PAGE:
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Doody's Review ServiceReviewer: Steven T. Herron, MD (University of Arizona Health Sciences Center)
Description: Meant to condense and clarify the abundant literature regarding somatoform disorders, this text walks the reader through historical perspectives, classification and presentations of the disorder, assessment, treatment, prognosis, and the legal complexities associated with these cases.
Purpose: This text's purpose is to educate and inform practitioners in legal and medical arenas about this complex and misunderstood disorder that so closely intermingles psychiatric and specialized medical professionals with those in the legal system.
Audience: The first portion of this text (historical and clinical perspectives) is directed at physicians. However, while interesting and useful for mental health professiona1s, the remainder of the book is geared toward those in the legal system "who may . . . come across people with the medical problems discussed here."
Features: From a clinical perspective, the first six chapters are practical for a physician because they explore somatoform disorder in significant detail, while chapters seven and eight discuss legal theory and practice. The final chapter is more existential, addressing the issues of consciousness and the vital question of causation that tends to be of utmost importance to the judicial system.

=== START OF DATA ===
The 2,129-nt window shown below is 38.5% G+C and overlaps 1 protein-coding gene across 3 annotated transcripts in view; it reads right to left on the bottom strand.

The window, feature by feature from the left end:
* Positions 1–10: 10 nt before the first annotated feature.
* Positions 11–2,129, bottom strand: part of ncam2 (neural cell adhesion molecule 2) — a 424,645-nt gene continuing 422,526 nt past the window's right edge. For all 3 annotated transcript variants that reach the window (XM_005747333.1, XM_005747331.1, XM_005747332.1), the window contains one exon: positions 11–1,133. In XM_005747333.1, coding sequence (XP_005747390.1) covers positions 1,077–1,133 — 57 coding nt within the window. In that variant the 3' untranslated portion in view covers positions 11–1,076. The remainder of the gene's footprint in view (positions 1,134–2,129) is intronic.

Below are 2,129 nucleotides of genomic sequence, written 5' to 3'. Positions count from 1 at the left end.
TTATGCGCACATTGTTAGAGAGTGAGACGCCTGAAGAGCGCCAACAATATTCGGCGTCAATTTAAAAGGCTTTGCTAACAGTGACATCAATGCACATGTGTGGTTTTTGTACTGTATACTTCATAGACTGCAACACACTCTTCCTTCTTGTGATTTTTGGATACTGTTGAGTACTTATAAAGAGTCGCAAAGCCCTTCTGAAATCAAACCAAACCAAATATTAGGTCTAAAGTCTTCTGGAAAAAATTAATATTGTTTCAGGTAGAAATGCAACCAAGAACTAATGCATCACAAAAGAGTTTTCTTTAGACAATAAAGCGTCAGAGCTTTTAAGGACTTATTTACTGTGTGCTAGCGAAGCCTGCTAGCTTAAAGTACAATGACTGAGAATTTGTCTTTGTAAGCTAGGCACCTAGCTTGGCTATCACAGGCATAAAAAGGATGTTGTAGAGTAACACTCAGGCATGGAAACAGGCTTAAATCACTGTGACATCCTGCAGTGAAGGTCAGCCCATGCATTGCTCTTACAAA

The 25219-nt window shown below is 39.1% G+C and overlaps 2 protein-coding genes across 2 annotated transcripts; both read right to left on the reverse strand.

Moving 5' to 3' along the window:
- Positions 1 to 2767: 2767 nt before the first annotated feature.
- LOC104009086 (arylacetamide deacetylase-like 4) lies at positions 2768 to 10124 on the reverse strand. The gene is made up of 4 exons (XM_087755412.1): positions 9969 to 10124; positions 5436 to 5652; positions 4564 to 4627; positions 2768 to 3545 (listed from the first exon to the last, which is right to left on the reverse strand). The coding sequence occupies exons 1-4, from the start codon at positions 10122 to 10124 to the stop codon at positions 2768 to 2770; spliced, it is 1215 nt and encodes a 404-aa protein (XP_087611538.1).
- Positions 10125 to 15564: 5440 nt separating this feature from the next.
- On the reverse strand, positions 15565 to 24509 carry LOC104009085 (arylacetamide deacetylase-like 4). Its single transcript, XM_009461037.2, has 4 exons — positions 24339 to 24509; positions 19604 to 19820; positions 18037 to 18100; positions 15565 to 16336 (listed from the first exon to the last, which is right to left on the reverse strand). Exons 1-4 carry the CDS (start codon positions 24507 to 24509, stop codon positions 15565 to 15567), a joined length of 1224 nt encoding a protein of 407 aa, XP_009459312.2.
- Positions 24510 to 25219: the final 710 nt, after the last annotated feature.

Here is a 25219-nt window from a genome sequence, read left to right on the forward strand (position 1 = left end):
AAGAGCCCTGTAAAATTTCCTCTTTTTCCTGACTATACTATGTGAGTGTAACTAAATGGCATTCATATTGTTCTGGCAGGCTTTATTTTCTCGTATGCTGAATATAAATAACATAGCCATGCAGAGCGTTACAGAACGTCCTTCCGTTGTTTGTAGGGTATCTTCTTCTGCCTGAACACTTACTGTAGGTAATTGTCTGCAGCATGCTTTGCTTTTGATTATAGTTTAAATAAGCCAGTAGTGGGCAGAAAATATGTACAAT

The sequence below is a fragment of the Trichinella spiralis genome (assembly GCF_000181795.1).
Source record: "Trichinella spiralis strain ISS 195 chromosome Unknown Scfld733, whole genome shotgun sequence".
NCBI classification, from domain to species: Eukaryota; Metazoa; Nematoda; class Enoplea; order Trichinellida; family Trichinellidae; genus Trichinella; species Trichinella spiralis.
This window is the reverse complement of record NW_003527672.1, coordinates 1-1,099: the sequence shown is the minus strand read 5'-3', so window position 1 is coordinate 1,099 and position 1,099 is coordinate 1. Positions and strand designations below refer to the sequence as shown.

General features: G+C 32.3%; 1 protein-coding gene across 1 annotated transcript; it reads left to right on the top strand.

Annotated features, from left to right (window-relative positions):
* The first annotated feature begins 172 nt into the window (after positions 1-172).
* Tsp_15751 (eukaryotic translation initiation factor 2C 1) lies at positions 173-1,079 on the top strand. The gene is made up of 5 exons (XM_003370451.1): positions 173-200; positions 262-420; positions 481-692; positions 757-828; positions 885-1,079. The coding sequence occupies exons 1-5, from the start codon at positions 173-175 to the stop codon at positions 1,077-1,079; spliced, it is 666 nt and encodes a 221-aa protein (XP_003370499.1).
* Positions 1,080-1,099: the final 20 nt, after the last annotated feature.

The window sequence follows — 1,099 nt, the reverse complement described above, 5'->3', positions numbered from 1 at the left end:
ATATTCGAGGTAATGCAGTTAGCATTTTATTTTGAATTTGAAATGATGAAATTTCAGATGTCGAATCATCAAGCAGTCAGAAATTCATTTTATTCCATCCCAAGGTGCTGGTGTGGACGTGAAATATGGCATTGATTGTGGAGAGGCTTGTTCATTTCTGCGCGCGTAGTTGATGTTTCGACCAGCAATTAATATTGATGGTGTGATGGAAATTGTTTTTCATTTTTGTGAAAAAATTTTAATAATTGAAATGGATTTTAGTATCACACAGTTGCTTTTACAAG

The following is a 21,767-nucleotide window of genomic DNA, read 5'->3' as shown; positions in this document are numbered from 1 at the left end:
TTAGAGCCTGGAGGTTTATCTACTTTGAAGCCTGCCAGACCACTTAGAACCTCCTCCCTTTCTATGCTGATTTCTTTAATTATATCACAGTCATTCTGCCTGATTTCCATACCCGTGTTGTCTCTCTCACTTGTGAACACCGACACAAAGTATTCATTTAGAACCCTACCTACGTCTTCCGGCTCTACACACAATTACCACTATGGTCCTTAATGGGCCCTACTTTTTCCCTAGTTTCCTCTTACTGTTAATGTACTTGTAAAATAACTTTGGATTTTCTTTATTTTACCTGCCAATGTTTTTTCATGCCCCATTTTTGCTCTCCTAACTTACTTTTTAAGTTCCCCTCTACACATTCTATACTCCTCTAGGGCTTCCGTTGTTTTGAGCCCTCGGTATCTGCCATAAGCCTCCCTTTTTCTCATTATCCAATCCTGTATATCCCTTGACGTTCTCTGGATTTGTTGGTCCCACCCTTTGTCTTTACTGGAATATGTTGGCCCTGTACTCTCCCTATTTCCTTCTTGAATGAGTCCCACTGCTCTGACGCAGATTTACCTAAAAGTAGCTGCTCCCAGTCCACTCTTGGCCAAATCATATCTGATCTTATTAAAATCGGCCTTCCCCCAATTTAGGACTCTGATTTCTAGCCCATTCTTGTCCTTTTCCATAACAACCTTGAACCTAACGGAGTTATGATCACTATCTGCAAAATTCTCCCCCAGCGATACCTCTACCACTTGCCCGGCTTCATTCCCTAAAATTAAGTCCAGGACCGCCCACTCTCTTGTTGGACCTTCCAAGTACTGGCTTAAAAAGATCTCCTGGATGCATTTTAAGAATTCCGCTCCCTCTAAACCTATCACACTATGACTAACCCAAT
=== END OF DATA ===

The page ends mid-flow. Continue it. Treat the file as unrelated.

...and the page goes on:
Assessment: Overall, due to its brevity and completeness, this text is quite interesting, and will provide clinicians with a more global understanding of those being treated for this disorder. Particularly interesting is the discussion of how legal questions arising in this type of clinical forum are addressed in a judicial system outside the United States, as the problem of disability continues to outreach its financial boundaries. At times the discussion seems oversimplified, but further depth might jeopardize its usefulness to those in either the legal or medical professions.